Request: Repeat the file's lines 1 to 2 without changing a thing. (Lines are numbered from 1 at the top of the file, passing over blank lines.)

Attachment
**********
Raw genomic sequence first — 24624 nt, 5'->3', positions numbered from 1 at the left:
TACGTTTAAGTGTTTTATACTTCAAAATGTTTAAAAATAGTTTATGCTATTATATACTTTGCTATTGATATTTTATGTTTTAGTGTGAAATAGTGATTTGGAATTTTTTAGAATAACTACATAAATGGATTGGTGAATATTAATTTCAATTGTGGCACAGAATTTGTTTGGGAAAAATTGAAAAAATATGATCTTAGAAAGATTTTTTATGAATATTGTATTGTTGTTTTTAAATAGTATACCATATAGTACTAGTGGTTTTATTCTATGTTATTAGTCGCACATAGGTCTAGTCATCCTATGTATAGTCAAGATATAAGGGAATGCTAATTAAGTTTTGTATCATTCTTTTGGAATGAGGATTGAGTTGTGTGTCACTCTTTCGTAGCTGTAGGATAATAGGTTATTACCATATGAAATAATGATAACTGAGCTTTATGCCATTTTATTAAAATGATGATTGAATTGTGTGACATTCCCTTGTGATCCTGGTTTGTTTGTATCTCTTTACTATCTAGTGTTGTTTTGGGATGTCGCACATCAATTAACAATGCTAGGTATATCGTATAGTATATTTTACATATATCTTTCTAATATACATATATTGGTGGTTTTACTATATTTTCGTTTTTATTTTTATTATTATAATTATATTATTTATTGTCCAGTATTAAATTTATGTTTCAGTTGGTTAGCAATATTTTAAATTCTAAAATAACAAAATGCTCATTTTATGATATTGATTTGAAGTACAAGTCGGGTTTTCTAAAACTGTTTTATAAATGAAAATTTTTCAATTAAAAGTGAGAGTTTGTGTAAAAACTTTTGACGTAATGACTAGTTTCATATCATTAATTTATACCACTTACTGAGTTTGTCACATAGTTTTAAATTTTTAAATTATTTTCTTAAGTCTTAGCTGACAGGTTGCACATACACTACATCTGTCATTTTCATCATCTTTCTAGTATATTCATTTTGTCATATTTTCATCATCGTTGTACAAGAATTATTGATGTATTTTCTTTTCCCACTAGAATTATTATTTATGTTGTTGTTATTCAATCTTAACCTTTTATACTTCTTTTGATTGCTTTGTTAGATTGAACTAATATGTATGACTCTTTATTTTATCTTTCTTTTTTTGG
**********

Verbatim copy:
Raw genomic sequence first — 24624 nt, 5'->3', positions numbered from 1 at the left:
TACGTTTAAGTGTTTTATACTTCAAAATGTTTAAAAATAGTTTATGCTATTATATACTTTGCTATTGATATTTTATGTTTTAGTGTGAAATAGTGATTTGGAATTTTTTAGAATAACTACATAAATGGATTGGTGAATATTAATTTCAATTGTGGCACAGAATTTGTTTGGGAAAAATTGAAAAAATATGATCTTAGAAAGATTTTTTATGAATATTGTATTGTTGTTTTTAAATAGTATACCATATAGTACTAGTGGTTTTATTCTATGTTATTAGTCGCACATAGGTCTAGTCATCCTATGTATAGTCAAGATATAAGGGAATGCTAATTAAGTTTTGTATCATTCTTTTGGAATGAGGATTGAGTTGTGTGTCACTCTTTCGTAGCTGTAGGATAATAGGTTATTACCATATGAAATAATGATAACTGAGCTTTATGCCATTTTATTAAAATGATGATTGAATTGTGTGACATTCCCTTGTGATCCTGGTTTGTTTGTATCTCTTTACTATCTAGTGTTGTTTTGGGATGTCGCACATCAATTAACAATGCTAGGTATATCGTATAGTATATTTTACATATATCTTTCTAATATACATATATTGGTGGTTTTACTATATTTTCGTTTTTATTTTTATTATTATAATTATATTATTTATTGTCCAGTATTAAATTTATGTTTCAGTTGGTTAGCAATATTTTAAATTCTAAAATAACAAAATGCTCATTTTATGATATTGATTTGAAGTACAAGTCGGGTTTTCTAAAACTGTTTTATAAATGAAAATTTTTCAATTAAAAGTGAGAGTTTGTGTAAAAACTTTTGACGTAATGACTAGTTTCATATCATTAATTTATACCACTTACTGAGTTTGTCACATAGTTTTAAATTTTTAAATTATTTTCTTAAGTCTTAGCTGACAGGTTGCACATACACTACATCTGTCATTTTCATCATCTTTCTAGTATATTCATTTTGTCATATTTTCATCATCGTTGTACAAGAATTATTGATGTATTTTCTTTTCCCACTAGAATTATTATTTATGTTGTTGTTATTCAATCTTAACCTTTTATACTTCTTTTGATTGCTTTGTTAGATTGAACTAATATGTATGACTCTTTATTTTATCTTTCTTTTTTTGG